This December, ACCT has raised over $11,000 for affordable housing--can you join with the nearly 50 Addison County residents who have donated this month and help us get to $15,000 by December 31? Your dollars help keep a roof over the heads of hundreds of our neighbors, from working Vermonters to seniors to people with disabilities. Giving is easy--please consider showing your support by donating a dollar for every year you and your family members have had a roof over your heads! From all of us at ACCT, we thank you!
A recent newsletter of the Vermont Housing Finance Agency, which administers the Low Income Housing Tax Credit (LIHTC) program in Vermont, featured some interesting statistics that shed light on how our community benefits from LIHTC--in particular, what needs are being met by this important program. Specifically, it helps meet our area's need for workforce housing as well as affordable housing for vulnerable populations like seniors and people with disabilities. Without LIHTC, these households would likely otherwise live in substandard housing, pay an excessive share of their income in rent, or even face homelessness. From the article:
Each year, federal and state housing and bond credits generate about three-quarters of the funds used to create more affordable housing in Vermont. The average Vermont resident living in apartments developed through credits has an annual income of about $18,000. About half of these households are non-seniors who are not disabled. Seventy-seven percent of these “workforce” households are working and earning their income.
Although about 7,400 Vermont households live in apartments created by credits, thousands more are in need of decent, safe apartments they can afford.
Read more about Vermont’s current housing credit residents or about the housing credit’s national impact.
ACCT has developed many of the LIHTC units in Addison County, and currently manages the vast majority. Our newest development is McKnight Lane in Waltham, adding 14 more units to the county's permanently affordable housing stock.
On December 14th, the Clean Energy Group/Clean Energy States Alliance hosted a webinar featuring McKnight Lane and in particular its resilient energy features, including Vermod construction, solar production, and battery storage. The entire webinar is available to view at http://www.cleanegroup.org/webinar/mcknight-lane/.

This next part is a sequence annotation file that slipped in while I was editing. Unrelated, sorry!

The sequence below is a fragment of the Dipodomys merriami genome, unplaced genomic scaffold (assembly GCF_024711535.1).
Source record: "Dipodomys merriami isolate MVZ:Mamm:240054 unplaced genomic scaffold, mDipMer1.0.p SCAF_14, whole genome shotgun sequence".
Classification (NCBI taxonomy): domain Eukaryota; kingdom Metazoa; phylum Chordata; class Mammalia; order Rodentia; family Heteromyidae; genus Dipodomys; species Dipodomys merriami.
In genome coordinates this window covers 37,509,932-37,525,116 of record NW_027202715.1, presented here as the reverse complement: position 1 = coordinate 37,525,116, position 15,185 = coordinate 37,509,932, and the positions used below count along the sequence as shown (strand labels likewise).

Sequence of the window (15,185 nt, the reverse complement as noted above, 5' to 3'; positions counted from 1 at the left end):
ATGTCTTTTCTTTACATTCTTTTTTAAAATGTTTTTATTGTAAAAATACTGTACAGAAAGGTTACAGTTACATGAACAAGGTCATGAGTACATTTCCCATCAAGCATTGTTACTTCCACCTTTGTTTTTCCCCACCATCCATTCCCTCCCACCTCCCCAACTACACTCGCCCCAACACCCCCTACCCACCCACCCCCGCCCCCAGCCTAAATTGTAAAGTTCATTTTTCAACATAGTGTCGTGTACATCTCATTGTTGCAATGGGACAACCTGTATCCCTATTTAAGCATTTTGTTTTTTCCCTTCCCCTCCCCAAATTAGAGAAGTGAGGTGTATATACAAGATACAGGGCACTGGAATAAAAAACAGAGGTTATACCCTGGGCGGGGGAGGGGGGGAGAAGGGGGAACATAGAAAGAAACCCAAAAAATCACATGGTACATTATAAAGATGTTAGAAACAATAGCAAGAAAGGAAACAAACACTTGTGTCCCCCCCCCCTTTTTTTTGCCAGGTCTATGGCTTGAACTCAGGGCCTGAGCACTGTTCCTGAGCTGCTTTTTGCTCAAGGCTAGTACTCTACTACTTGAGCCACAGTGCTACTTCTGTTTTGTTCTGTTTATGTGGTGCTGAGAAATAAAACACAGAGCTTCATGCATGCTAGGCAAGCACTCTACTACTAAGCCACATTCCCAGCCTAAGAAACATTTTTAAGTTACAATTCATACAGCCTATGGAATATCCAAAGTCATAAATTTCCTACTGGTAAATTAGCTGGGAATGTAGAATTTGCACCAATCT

McKnight Lane: A Rural Low-Income Resilient Solar+Storage Housing Project
Wednesday, December 14, 2-3pm ET
The McKnight Lane Redevelopment Project in Waltham, Vermont is doing what no affordable housing project has done before: It is offering rural, low-income tenants zero-energy, affordable housing that also includes resilient solar+storage systems.
The solar+storage systems allow the homes to island from the grid and operate independently during a grid outage. During normal operating conditions, when the grid is functioning, the local utility will draw on the batteries to reduce its operating costs; the tenants will receive resilient power for free.
In this webinar, guest speakers will discuss how this project came together, and how the resilient solar+storage systems will benefit the tenants, ratepayers in the community, and the local utility.
This webinar is a presentation of Clean Energy Group's Resilient Power Project. Learn more about the Resilient Power Project at www.resilient-power.org.
This webinar is free, but registration is required.
After registering you will receive a confirmation email containing information about joining the webinar.
PC-based attendees: Windows 7 - Windows 10
Mac-based attendees: Mac OS X 10.6 or newer
Mobile attendees: iOS 8 or later, Android 4.0 or later, Windows Phone 8 or later
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Clean Energy Group
50 State Street, Suite 1
Montpelier, VT 05602
ACCT staff members share news and information about upcoming events.